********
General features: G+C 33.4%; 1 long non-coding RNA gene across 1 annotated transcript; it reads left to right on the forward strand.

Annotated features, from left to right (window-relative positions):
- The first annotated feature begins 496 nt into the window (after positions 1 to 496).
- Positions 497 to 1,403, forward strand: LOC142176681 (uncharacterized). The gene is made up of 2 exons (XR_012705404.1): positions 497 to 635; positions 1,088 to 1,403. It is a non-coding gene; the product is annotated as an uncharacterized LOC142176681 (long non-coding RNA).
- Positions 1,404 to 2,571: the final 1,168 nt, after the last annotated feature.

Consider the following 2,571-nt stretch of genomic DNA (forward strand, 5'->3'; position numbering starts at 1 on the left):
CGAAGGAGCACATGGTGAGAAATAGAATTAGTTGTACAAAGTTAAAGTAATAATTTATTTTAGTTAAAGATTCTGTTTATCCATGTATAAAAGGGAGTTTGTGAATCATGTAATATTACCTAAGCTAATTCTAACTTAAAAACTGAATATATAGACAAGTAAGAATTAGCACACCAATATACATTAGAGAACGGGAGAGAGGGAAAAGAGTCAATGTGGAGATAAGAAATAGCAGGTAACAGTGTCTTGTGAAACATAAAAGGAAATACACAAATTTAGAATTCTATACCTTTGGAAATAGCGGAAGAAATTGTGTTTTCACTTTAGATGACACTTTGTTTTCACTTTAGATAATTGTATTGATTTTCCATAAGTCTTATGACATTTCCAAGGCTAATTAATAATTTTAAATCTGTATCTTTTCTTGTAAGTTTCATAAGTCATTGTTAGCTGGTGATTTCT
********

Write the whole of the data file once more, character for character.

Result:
General features: G+C 33.4%; 1 long non-coding RNA gene across 1 annotated transcript; it reads left to right on the forward strand.

Annotated features, from left to right (window-relative positions):
- The first annotated feature begins 496 nt into the window (after positions 1 to 496).
- Positions 497 to 1,403, forward strand: LOC142176681 (uncharacterized). The gene is made up of 2 exons (XR_012705404.1): positions 497 to 635; positions 1,088 to 1,403. It is a non-coding gene; the product is annotated as an uncharacterized LOC142176681 (long non-coding RNA).
- Positions 1,404 to 2,571: the final 1,168 nt, after the last annotated feature.

Consider the following 2,571-nt stretch of genomic DNA (forward strand, 5'->3'; position numbering starts at 1 on the left):
CGAAGGAGCACATGGTGAGAAATAGAATTAGTTGTACAAAGTTAAAGTAATAATTTATTTTAGTTAAAGATTCTGTTTATCCATGTATAAAAGGGAGTTTGTGAATCATGTAATATTACCTAAGCTAATTCTAACTTAAAAACTGAATATATAGACAAGTAAGAATTAGCACACCAATATACATTAGAGAACGGGAGAGAGGGAAAAGAGTCAATGTGGAGATAAGAAATAGCAGGTAACAGTGTCTTGTGAAACATAAAAGGAAATACACAAATTTAGAATTCTATACCTTTGGAAATAGCGGAAGAAATTGTGTTTTCACTTTAGATGACACTTTGTTTTCACTTTAGATAATTGTATTGATTTTCCATAAGTCTTATGACATTTCCAAGGCTAATTAATAATTTTAAATCTGTATCTTTTCTTGTAAGTTTCATAAGTCATTGTTAGCTGGTGATTTCT